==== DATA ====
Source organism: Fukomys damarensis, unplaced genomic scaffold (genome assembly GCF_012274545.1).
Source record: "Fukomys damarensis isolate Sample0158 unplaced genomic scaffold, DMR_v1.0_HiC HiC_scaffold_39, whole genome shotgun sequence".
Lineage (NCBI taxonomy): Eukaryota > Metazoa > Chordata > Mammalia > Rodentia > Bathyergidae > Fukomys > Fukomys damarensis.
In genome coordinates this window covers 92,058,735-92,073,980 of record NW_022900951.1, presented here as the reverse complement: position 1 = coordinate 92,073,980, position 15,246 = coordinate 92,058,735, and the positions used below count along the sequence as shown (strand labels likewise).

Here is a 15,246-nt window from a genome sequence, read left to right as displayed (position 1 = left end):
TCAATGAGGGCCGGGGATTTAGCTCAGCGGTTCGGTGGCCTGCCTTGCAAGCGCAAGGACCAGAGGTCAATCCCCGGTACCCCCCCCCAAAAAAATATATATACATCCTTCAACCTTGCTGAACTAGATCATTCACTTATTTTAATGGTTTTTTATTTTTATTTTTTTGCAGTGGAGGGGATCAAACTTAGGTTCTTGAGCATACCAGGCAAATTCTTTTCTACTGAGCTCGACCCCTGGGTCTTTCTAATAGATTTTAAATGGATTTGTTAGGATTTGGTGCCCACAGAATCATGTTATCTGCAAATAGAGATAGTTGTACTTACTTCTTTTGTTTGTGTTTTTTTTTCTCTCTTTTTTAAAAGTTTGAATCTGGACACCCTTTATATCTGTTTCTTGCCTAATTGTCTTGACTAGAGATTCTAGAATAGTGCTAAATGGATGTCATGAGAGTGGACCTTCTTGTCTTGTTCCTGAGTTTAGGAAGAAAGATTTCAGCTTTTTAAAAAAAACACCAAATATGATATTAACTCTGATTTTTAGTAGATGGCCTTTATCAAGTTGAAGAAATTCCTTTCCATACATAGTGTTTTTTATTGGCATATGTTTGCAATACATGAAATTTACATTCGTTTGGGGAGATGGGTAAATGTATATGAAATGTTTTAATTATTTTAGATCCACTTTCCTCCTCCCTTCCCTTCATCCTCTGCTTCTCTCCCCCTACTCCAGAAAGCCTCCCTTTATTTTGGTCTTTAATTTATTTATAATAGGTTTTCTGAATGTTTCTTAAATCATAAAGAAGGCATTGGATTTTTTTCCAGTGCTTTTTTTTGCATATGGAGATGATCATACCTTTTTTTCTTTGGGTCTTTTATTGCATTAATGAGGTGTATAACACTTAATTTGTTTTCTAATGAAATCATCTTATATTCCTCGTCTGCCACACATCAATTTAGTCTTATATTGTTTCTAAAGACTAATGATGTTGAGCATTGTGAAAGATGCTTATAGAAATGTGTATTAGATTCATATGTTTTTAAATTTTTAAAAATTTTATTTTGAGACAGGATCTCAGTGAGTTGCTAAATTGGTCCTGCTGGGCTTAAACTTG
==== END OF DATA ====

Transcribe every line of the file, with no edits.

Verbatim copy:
Source organism: Fukomys damarensis, unplaced genomic scaffold (genome assembly GCF_012274545.1).
Source record: "Fukomys damarensis isolate Sample0158 unplaced genomic scaffold, DMR_v1.0_HiC HiC_scaffold_39, whole genome shotgun sequence".
Lineage (NCBI taxonomy): Eukaryota > Metazoa > Chordata > Mammalia > Rodentia > Bathyergidae > Fukomys > Fukomys damarensis.
In genome coordinates this window covers 92,058,735-92,073,980 of record NW_022900951.1, presented here as the reverse complement: position 1 = coordinate 92,073,980, position 15,246 = coordinate 92,058,735, and the positions used below count along the sequence as shown (strand labels likewise).

Here is a 15,246-nt window from a genome sequence, read left to right as displayed (position 1 = left end):
TCAATGAGGGCCGGGGATTTAGCTCAGCGGTTCGGTGGCCTGCCTTGCAAGCGCAAGGACCAGAGGTCAATCCCCGGTACCCCCCCCCAAAAAAATATATATACATCCTTCAACCTTGCTGAACTAGATCATTCACTTATTTTAATGGTTTTTTATTTTTATTTTTTTGCAGTGGAGGGGATCAAACTTAGGTTCTTGAGCATACCAGGCAAATTCTTTTCTACTGAGCTCGACCCCTGGGTCTTTCTAATAGATTTTAAATGGATTTGTTAGGATTTGGTGCCCACAGAATCATGTTATCTGCAAATAGAGATAGTTGTACTTACTTCTTTTGTTTGTGTTTTTTTTTCTCTCTTTTTTAAAAGTTTGAATCTGGACACCCTTTATATCTGTTTCTTGCCTAATTGTCTTGACTAGAGATTCTAGAATAGTGCTAAATGGATGTCATGAGAGTGGACCTTCTTGTCTTGTTCCTGAGTTTAGGAAGAAAGATTTCAGCTTTTTAAAAAAAACACCAAATATGATATTAACTCTGATTTTTAGTAGATGGCCTTTATCAAGTTGAAGAAATTCCTTTCCATACATAGTGTTTTTTATTGGCATATGTTTGCAATACATGAAATTTACATTCGTTTGGGGAGATGGGTAAATGTATATGAAATGTTTTAATTATTTTAGATCCACTTTCCTCCTCCCTTCCCTTCATCCTCTGCTTCTCTCCCCCTACTCCAGAAAGCCTCCCTTTATTTTGGTCTTTAATTTATTTATAATAGGTTTTCTGAATGTTTCTTAAATCATAAAGAAGGCATTGGATTTTTTTCCAGTGCTTTTTTTTGCATATGGAGATGATCATACCTTTTTTTCTTTGGGTCTTTTATTGCATTAATGAGGTGTATAACACTTAATTTGTTTTCTAATGAAATCATCTTATATTCCTCGTCTGCCACACATCAATTTAGTCTTATATTGTTTCTAAAGACTAATGATGTTGAGCATTGTGAAAGATGCTTATAGAAATGTGTATTAGATTCATATGTTTTTAAATTTTTAAAAATTTTATTTTGAGACAGGATCTCAGTGAGTTGCTAAATTGGTCCTGCTGGGCTTAAACTTG